Nokia swings for the fences in the fight for smartphone camera dominance
Smartphone camera tech is serious business for Nokia. They made that clear when they announced the PureView 808, which had an F/2.4 lens and a clever high-megapixel sensor that promised much better low-light performance. Unfortunately, it was thwarted by a dated operating system. Now, however, Nokia has crammed a 41-megapixel sensor and an F/2.2 lens into their new Windows Phone-powered Lumia 1020. It looks promising.
Before you go launching into the "41-megapixels is too many!" tirade you might have all set to go, consider that they're using it in an interesting way. It uses a lot of the same tech found in the PureView 808, so you can "zoom" by cropping down on the sensor. It's like digital zoom, only without the IQ ruining extrapolation.
It has optical image stabilization, which is nice, and a real Xenon flash that's much more usable than the LED flashlights found on many other smarthpones.
To go along with all that firepower, they've also added a new app, called Nokia Camera Pro. I'm generally not crazy about throwing the term "pro" around, but in this case I get it. The new app lets you take manual control over exposure and focus, plus lets you do long-exposures and even has modes for stuff like light painting. Don't get confused, this isn't a camera that "pros" are going to be reaching for, but it does add some functionality you'd expect to find in higher-end cameras. Or at least third-party photo apps.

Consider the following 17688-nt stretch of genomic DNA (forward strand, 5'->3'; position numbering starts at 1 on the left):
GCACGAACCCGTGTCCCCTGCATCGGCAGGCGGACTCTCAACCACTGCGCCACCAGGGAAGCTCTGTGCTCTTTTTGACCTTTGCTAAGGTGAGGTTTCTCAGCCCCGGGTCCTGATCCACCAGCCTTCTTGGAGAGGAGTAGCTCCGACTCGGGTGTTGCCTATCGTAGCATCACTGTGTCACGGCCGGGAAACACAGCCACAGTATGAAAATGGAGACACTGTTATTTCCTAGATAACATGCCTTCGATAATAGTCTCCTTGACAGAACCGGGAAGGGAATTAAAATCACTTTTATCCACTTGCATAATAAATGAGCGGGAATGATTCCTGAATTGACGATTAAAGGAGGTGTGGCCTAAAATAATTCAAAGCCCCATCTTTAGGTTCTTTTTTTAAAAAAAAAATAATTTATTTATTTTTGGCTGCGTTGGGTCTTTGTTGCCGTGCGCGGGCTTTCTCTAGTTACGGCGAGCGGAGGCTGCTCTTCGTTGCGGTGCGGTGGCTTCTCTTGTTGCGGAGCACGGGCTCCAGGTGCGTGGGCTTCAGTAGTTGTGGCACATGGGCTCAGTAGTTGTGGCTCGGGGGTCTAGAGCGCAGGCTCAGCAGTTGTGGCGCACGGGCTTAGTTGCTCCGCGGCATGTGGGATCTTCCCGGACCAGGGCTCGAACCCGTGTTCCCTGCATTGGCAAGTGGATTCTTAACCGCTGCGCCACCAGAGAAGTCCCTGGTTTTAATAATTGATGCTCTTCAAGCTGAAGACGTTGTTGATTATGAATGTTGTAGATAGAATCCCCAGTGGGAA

The 1020 is coming on July 26th, but will be an AT&T exclusive device for a while. It'll be $300 with a two year contract, so it won't be cheap. But, it looks like we're going to be seeing a lot more of these smartphone with "real cameras" in the near future. Samsung is already on-board, and it wouldn't surprise me to see something from Sony in the future, though, I have no hard evidence to suggest they're even considering it.
Because it's a Windows Phone device, there will be no Instagram app, which sounds like a petty complaint, but the reality is that a huge portion of the smartphone camera using commnity is doing primarily that. Maybe Nokia is hoping the "better" camera will appeal to users who prefer higher-end photo sharing services like Flickr or 500 PX. There is a "backdoor" way to post images to the service, but that's not the kind of thing you like to hear before dropping a lot of money on a phone and signing up for a two-year contract.
What do you think? Would you buy a smartphone just because it has a killer camera?
Image from: Gizmodo